Yet another thrift shop find

#1 Nov 16th, 2013, 13:45
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The ever-vigilant other David has come home with yet another find at the thrift shop. I'm not sure why he's able to find these Indian items at a thrift shop in Los Angeles, but it's a good thing that we're leaving for India soon because with all of the finds being brought into our house, we'll soon be pitching a tent in the back yard to find room to sleep.

These guys and gals certainly seem to be of Indian origin (except for the proper English couple pictured below). They're not in the best condition, but they're undeniably cute.

Are these from a particular area of India and does someone have an idea of how old they might be?

Also, the appearance of some of them is quite puzzling and we're not sure what they represent. Any IDs on the individual figures would be appreciated.
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#2 Nov 16th, 2013, 15:20
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if they are made of wood, i would hazard a guess, and say they could be from kondapalli in andhra pradesh. there are other places that make the same toys, so this is my best guess.

here is a page with some pictures that suggested this to me..
http://www.dsource.in/resource/toys-.../products.html

I don't think they are supposed to represent any person individually, but collectively, they would represent the village life.. most of the toys have folk themes.

indians generally display them either in the showcases in their houses, or during the dasara festival, when elaborate toy arrangements with specific themes are undertaken. Tamilians call that "golu/kolu", and telugus call it "bommalakoluvu", both searcheable terms.


ps : That site is a wonderful resource for many indian origin items..
#3 Nov 16th, 2013, 16:14
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Yes, they are made of wood.

Thanks for the information and the link.
#4 Nov 16th, 2013, 17:10
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.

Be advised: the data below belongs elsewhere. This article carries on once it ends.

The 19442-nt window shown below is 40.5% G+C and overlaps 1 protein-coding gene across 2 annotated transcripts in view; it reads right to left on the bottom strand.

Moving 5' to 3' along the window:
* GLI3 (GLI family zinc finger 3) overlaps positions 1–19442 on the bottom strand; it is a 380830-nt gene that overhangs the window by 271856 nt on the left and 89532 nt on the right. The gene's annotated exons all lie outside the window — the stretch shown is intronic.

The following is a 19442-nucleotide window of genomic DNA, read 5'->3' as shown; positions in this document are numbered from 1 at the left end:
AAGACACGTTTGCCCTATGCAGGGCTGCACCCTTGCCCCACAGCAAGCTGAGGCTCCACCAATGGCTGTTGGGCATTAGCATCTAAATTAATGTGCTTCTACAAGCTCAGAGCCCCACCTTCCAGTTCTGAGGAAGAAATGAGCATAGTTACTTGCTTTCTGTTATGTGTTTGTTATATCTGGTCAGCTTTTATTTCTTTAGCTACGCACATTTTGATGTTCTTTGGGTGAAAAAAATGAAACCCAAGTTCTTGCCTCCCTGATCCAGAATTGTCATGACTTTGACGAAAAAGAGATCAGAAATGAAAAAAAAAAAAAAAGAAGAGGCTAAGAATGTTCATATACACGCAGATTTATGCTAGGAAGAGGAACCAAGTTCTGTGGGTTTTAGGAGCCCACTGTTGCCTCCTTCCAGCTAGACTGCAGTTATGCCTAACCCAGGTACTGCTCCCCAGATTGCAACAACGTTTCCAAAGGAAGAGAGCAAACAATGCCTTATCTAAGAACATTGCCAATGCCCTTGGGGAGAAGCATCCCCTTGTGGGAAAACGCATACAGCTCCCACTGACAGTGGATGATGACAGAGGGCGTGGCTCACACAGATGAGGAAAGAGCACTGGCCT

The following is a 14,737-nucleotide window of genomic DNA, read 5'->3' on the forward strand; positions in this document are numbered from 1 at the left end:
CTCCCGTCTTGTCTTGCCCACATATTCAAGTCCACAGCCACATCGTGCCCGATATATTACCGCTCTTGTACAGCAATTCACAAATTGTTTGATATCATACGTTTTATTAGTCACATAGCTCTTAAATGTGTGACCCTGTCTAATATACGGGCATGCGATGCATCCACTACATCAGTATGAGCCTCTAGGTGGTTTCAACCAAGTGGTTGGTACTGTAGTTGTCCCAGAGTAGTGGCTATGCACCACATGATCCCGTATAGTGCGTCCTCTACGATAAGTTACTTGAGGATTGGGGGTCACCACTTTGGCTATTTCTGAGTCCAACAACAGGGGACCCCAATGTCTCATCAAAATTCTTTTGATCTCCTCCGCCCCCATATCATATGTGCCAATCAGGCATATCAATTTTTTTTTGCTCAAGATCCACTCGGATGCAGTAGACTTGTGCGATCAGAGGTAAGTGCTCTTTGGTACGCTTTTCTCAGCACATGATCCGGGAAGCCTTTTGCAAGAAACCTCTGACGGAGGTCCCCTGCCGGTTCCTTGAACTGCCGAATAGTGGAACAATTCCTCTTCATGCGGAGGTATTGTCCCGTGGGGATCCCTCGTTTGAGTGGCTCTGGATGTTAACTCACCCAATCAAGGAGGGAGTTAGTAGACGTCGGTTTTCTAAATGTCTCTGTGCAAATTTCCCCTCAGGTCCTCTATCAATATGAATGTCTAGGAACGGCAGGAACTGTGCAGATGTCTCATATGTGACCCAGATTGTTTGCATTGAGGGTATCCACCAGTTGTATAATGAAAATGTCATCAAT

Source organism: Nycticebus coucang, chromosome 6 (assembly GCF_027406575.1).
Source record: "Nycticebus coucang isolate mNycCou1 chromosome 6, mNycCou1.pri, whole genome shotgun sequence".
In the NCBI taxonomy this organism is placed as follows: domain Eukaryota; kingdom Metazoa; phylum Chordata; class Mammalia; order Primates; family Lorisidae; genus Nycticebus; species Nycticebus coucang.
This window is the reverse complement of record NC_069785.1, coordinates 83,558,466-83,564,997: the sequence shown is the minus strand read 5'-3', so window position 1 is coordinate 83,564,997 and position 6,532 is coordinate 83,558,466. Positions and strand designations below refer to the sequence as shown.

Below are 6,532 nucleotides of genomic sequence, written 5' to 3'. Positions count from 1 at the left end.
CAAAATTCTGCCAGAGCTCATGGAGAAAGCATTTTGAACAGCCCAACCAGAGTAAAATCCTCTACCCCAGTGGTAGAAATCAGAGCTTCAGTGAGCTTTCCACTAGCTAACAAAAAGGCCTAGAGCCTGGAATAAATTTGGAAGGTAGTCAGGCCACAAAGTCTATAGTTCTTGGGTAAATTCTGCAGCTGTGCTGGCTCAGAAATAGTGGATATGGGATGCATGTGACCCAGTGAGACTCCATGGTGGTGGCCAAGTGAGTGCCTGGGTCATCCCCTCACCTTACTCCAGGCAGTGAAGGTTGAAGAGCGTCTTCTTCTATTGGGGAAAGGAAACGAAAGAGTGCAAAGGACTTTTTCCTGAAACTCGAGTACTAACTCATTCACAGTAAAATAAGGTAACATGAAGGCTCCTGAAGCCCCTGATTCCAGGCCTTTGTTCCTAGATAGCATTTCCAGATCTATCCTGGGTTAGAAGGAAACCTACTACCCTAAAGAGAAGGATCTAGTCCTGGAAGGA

davidx2: Very nice find.

In the very first photo, you have identified the British couple. The baldy on left is a Hindu Brahmin priest and the bearded guy on right is a Muslim person.

They all look very cute.
#5 Nov 16th, 2013, 17:16
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I do not know what these are, but they just look so cute...agree with RWE, great find.
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#6 Nov 16th, 2013, 19:17
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Quote:
Originally Posted by adam00121 View Post Tamilians call that "golu/kolu",
and create amazing displays, sometimes filling multiple rooms, at Navaratri. They visit each other and compete with each other, with local media, etc, giving awards for best in a district. The most basic display is a stepped series of shelves (five? seven? I forget) upon which these will be displayed, and various scenes may spread out on the floor. Some characters/scenes will be of religious significance, others may include ...well, anything! Cricket matches, village scenes, rock bands....
#7 Nov 17th, 2013, 10:07
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Quote:
Originally Posted by Nick-H View Post and create amazing displays, sometimes filling multiple rooms, at Navaratri. They visit each other and compete with each other, with local media, etc, giving awards for best in a district. The most basic display is a stepped series of shelves (five? seven? I forget) upon which these will be displayed, and various scenes may spread out on the floor. Some characters/scenes will be of religious significance, others may include ...well, anything! Cricket matches, village scenes, rock bands....
Click photo for more amazing displays.
.
#8 Nov 17th, 2013, 10:59
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The kondapalli toys also use a specific type of wood, not sure how to make that determination. I have not seen such colour schemes, but the "base and person intergrated in wood" is a style they seem to also work with.

and in your second and perhaps subsequent pictures, the people with three vertical lines, and one horizontal lines on their foreheads are vishnu bhaktas, or more specifically, are devotees of the tirupati/tirumala balaji.

see the last picture in this link for a variation of the same: http://www.teenandhra.com/teenabif_g...amy.php?page=8

i have no idea what the chest lines are, nor do i know the other "boomerang with a dot" type of mark on the forehead.

the toys are mostly sold as sets, and artists take inspiration from many things, so the batches may change, and they possibly don't make the same thing over and over. i am also NOT sure if they are marked specifically to be able to do a geo-origin or to a specific maker.

maybe time to go to kondapalli and sniff around

Perhaps someone more knowledgeable than me could recognize more features, or do an "antiques road show" type of deal

PS : I found another site describing the process in great detail. maybe this will give you some clues to authenticate them
http://ajitkumarmaddali.blogspot.in/
Last edited by adam00121; Nov 17th, 2013 at 14:51..
#9 Nov 17th, 2013, 16:05
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Originally Posted by RWeHavingFunYet View Post
Click photo for more amazing displays.
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Navaratri kollu
#10 Nov 24th, 2013, 02:58
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Hmm not really sure if its made in India since a lot of these stuff is coming from China and sold in the name of India.

Interestingly a lot of Chinese made "Indian" figures are available in India specially on festival season.

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